Hektoen International

A Journal of Medical Humanities

Delicious death in Agatha Christie

Sylvia A. Pamboukian
Moon Township, Pennsylvania, United States


Common Tansy, Niagara Botanical Garden, Niagara Falls, Canada.  Photograph by author.

It is a truth rarely acknowledged that an Agatha Christie village is a Jane Austen village gone wrong. Village spinsters still talk scandal over cozied tea pots, and plump vicars still carve Sunday roast with ecclesiastical dignity. So far, so good. However, in a Christie village, the tea-table offers far more menace than a mere lovelorn lieutenant or penniless curate.1 In a Christie village, a chocolate cake presages delicious death. A steaming bowl of porridge exhales funereal yew. A lump of sugar sweetens a lump of arsenic. The Christie novels set in and around the village of St. Mary Mead highlight the symbolic power of food and of food-related rituals to thicken (or to dilute) a community’s relationships.2 Here, food is the thermometer that takes the temperature of village life, from metaphorically “dead” dinner parties to fatal poisoning. This essay will explore food and food rituals in Agatha Christie’s village novels without offering any spoilers, either culinary or literary.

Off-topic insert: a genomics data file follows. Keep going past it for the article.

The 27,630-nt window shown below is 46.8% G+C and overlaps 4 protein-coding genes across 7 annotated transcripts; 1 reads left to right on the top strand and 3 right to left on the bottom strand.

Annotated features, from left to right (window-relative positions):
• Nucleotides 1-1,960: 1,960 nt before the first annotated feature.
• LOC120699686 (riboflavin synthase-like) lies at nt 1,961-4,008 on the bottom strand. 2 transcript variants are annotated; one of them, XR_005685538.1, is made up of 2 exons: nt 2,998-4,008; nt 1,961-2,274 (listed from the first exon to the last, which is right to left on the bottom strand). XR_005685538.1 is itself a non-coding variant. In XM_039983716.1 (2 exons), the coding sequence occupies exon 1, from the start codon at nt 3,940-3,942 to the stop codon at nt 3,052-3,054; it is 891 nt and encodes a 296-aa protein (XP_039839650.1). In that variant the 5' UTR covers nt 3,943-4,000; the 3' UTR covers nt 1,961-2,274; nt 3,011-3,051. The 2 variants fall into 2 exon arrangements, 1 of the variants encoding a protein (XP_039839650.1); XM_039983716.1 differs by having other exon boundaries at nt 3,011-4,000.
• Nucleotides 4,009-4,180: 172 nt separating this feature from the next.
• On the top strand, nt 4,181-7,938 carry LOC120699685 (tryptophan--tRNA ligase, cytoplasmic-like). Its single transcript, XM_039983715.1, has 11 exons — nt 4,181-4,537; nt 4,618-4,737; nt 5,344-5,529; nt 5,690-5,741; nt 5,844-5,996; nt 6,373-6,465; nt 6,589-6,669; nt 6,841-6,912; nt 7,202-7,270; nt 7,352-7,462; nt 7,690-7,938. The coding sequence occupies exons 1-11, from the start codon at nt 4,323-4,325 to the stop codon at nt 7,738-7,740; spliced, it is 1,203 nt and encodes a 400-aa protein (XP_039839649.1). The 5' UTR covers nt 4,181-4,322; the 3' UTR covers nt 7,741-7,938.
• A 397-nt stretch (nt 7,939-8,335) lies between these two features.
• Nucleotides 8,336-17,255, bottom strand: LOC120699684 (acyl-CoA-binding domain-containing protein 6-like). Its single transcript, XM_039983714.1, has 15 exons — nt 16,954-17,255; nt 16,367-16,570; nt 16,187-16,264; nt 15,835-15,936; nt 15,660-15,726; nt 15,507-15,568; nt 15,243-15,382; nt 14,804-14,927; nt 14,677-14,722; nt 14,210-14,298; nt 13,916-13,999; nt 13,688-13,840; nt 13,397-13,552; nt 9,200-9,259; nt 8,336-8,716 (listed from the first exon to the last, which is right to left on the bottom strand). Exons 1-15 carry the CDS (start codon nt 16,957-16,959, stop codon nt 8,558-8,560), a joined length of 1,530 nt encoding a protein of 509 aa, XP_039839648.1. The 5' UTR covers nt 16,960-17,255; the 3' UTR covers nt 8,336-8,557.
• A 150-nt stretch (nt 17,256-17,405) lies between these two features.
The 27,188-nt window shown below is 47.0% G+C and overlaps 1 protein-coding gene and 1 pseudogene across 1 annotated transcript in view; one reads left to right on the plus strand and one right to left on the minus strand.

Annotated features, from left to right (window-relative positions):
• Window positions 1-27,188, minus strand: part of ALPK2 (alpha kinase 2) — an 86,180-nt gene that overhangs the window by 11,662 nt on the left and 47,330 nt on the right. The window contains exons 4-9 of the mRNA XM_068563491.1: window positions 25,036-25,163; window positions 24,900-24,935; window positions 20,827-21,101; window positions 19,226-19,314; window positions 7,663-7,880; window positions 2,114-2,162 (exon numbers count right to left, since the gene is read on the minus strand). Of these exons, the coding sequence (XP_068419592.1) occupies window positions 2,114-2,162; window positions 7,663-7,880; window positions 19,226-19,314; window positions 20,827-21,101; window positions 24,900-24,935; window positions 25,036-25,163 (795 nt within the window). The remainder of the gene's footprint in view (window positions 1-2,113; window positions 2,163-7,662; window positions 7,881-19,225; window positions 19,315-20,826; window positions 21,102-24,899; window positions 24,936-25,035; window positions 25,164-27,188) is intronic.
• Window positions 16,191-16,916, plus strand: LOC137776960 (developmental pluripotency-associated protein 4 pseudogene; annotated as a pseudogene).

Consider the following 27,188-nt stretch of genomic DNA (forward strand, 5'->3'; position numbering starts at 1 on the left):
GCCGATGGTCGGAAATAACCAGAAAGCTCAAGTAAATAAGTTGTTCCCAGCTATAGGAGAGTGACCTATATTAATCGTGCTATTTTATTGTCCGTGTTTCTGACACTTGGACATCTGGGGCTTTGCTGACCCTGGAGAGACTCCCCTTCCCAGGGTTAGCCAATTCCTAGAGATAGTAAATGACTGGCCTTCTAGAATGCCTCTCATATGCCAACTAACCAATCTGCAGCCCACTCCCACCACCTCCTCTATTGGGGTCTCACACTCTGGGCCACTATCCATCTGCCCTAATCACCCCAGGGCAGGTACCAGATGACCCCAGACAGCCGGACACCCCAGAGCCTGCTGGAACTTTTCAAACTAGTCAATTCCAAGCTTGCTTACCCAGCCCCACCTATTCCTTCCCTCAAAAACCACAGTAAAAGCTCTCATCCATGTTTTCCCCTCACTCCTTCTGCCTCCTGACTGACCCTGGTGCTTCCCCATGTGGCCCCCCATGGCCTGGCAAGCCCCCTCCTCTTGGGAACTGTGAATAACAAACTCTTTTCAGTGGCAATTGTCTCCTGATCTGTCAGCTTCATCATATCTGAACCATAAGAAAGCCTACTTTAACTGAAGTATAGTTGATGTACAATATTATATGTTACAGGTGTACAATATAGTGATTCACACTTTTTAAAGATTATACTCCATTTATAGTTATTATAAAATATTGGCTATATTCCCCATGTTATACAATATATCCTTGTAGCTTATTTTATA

“There is a great deal of wickedness in village life.” – Miss Marple

Agatha Mary Clarissa Miller was born in 1890 in a well-appointed home in Torquay on the south coast of England. In her memoir, An Autobiography, food and food rituals communicate to readers a sense of the placid order of late-Victorian childhood: “Tea-time in the kitchen was often a social reunion. Jane [the cook] had innumerable friends, and one or two of them dropped in nearly every day. Trays of hot rock cakes came out of the oven. Never since have I tasted rock cakes like Jane’s. They were crisp and flat and full of currants and eaten hot they were Heaven” (31). These rock cakes communicate to readers that not just Jane but the whole community were following the social recipe correctly, each adding the proper ingredient at the proper time and in the proper manner. This recipe was exacting. One always left food on the plate for Lady Manners, she recalls, and one never drank with one’s mouth full. Junior servants never rose from the tea-table before senior members of staff (31). In this world of five-course dinners upstairs and scrumptious teas downstairs, food and food rituals represent trust, security, and harmony. However, for young Agatha, as for so many, this harmony came to an end in the hospitals of the First World War, when she served in a Voluntary Aid Detachment, married aviator Archie Christie, and became a novelist.